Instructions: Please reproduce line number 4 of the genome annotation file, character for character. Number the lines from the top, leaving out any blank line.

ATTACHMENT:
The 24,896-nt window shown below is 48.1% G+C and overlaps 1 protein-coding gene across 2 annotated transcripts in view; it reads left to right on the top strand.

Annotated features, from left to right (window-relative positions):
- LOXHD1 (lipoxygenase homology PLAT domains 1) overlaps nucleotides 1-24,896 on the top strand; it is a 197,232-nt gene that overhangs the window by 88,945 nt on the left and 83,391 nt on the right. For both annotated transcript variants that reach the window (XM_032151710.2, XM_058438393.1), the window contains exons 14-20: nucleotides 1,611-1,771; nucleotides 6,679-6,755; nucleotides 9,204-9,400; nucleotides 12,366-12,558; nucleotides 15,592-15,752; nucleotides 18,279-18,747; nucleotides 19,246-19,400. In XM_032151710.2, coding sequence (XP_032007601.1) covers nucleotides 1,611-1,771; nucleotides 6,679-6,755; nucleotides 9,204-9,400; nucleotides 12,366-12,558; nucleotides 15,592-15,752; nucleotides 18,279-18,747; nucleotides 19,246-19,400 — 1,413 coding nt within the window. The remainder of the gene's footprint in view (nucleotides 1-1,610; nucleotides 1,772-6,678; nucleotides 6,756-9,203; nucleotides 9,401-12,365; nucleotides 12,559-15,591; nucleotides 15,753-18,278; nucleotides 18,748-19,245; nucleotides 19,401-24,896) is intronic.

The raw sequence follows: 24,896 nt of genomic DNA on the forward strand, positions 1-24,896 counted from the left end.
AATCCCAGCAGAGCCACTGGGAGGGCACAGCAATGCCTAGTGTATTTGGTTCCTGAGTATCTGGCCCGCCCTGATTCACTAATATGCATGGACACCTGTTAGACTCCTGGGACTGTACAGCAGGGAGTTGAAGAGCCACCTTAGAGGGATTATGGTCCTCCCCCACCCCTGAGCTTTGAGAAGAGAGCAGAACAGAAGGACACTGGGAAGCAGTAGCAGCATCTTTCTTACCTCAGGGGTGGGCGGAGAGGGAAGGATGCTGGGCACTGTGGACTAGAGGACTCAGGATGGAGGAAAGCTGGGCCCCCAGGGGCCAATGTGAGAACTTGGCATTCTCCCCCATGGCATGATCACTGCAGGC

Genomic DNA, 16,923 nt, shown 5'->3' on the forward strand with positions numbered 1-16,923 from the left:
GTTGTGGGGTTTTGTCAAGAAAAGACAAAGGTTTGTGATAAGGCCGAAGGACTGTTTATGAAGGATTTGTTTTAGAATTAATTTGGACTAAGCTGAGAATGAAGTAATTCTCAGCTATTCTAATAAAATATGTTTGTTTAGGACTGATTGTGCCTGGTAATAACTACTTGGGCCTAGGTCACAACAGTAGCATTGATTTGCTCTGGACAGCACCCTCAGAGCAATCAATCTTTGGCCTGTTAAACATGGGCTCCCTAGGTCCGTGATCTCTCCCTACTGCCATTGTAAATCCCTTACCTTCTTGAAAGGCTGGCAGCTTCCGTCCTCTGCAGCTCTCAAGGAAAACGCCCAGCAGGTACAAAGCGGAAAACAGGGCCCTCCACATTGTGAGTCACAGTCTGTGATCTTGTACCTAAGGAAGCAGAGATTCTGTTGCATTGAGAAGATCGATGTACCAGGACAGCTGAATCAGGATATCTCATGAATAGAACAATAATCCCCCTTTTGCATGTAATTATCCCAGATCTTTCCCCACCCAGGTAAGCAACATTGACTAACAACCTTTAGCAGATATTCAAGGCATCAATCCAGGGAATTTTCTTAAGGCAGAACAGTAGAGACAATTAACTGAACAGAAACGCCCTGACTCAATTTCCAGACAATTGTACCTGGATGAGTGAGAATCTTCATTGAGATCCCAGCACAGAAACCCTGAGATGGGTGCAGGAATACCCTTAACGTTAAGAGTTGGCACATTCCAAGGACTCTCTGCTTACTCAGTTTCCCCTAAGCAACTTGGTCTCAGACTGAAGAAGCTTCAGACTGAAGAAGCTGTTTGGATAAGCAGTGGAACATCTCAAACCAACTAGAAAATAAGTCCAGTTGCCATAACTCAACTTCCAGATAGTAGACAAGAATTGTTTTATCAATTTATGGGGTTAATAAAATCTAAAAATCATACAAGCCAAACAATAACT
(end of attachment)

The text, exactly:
The raw sequence follows: 24,896 nt of genomic DNA on the forward strand, positions 1-24,896 counted from the left end.